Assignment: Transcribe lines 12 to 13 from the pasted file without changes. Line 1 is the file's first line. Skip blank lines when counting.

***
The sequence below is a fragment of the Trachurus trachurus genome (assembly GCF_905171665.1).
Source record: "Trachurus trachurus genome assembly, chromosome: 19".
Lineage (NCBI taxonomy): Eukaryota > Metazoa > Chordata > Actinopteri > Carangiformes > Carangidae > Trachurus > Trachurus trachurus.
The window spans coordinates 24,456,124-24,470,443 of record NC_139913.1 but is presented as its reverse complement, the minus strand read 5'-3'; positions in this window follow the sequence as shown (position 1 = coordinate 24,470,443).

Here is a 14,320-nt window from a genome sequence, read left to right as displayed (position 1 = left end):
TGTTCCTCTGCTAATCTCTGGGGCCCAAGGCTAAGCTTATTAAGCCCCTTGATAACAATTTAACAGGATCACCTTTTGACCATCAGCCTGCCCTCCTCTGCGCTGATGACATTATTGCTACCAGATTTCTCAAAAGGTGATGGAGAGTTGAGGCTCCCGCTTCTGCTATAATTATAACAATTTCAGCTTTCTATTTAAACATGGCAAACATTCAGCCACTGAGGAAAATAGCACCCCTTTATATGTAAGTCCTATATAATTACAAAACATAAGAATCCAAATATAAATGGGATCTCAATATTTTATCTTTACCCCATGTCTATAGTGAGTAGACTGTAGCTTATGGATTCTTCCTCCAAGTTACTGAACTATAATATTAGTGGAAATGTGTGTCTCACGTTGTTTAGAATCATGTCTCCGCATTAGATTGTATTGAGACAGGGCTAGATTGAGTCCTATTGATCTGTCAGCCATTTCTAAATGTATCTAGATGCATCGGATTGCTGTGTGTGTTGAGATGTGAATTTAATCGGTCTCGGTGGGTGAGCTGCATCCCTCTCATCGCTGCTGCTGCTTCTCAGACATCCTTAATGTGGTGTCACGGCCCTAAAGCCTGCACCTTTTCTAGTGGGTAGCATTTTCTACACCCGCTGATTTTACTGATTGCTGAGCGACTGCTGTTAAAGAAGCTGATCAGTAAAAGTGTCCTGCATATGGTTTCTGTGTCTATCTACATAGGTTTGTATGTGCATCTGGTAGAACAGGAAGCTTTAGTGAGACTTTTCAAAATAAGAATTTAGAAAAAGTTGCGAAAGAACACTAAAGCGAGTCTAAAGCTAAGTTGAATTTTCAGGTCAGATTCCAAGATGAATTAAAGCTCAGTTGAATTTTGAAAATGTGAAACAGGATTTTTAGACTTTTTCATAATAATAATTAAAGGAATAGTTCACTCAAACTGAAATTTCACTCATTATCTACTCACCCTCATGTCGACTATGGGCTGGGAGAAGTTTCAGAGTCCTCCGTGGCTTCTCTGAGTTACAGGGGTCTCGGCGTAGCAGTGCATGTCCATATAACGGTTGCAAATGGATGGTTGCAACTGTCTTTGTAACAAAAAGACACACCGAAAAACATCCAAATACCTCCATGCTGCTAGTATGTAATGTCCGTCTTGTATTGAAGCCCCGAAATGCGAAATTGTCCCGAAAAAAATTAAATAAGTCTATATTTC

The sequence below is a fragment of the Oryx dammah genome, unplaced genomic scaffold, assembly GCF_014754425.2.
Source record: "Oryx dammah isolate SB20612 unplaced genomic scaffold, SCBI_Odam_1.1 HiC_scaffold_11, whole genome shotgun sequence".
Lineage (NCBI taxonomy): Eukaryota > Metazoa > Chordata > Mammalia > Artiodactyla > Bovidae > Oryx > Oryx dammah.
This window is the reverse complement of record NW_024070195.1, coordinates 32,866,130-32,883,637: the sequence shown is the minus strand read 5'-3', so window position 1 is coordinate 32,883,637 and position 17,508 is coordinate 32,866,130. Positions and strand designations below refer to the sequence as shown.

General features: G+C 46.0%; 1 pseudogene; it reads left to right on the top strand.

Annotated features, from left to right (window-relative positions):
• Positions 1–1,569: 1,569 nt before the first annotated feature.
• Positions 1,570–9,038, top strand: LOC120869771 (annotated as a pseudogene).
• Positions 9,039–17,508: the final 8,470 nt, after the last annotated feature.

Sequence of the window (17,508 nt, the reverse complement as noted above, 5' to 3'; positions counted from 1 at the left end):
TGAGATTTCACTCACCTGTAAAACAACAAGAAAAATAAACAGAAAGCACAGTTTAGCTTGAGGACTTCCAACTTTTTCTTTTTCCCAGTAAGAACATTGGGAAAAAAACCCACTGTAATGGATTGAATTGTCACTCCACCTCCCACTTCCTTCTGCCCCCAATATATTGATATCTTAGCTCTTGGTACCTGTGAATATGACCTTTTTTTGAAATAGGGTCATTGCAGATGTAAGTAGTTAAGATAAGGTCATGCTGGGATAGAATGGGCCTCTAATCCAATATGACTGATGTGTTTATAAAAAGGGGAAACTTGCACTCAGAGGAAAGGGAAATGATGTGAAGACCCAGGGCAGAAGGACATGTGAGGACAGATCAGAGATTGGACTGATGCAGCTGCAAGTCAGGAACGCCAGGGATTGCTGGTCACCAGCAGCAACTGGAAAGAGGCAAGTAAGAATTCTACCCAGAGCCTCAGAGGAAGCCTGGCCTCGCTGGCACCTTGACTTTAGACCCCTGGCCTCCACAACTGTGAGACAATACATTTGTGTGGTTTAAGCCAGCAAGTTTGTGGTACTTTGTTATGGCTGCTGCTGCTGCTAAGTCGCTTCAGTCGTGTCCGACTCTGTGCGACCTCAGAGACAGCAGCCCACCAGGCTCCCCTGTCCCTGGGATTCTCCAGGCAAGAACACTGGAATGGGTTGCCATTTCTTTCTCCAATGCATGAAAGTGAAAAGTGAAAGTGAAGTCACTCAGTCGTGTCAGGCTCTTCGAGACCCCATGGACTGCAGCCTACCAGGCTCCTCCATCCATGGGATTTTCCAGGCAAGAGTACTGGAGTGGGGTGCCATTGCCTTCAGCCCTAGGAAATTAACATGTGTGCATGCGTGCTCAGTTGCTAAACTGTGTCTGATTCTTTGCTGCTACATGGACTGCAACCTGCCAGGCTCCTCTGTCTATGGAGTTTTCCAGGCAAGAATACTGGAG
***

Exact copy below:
Annotated features, from left to right (window-relative positions):
• Positions 1–1,569: 1,569 nt before the first annotated feature.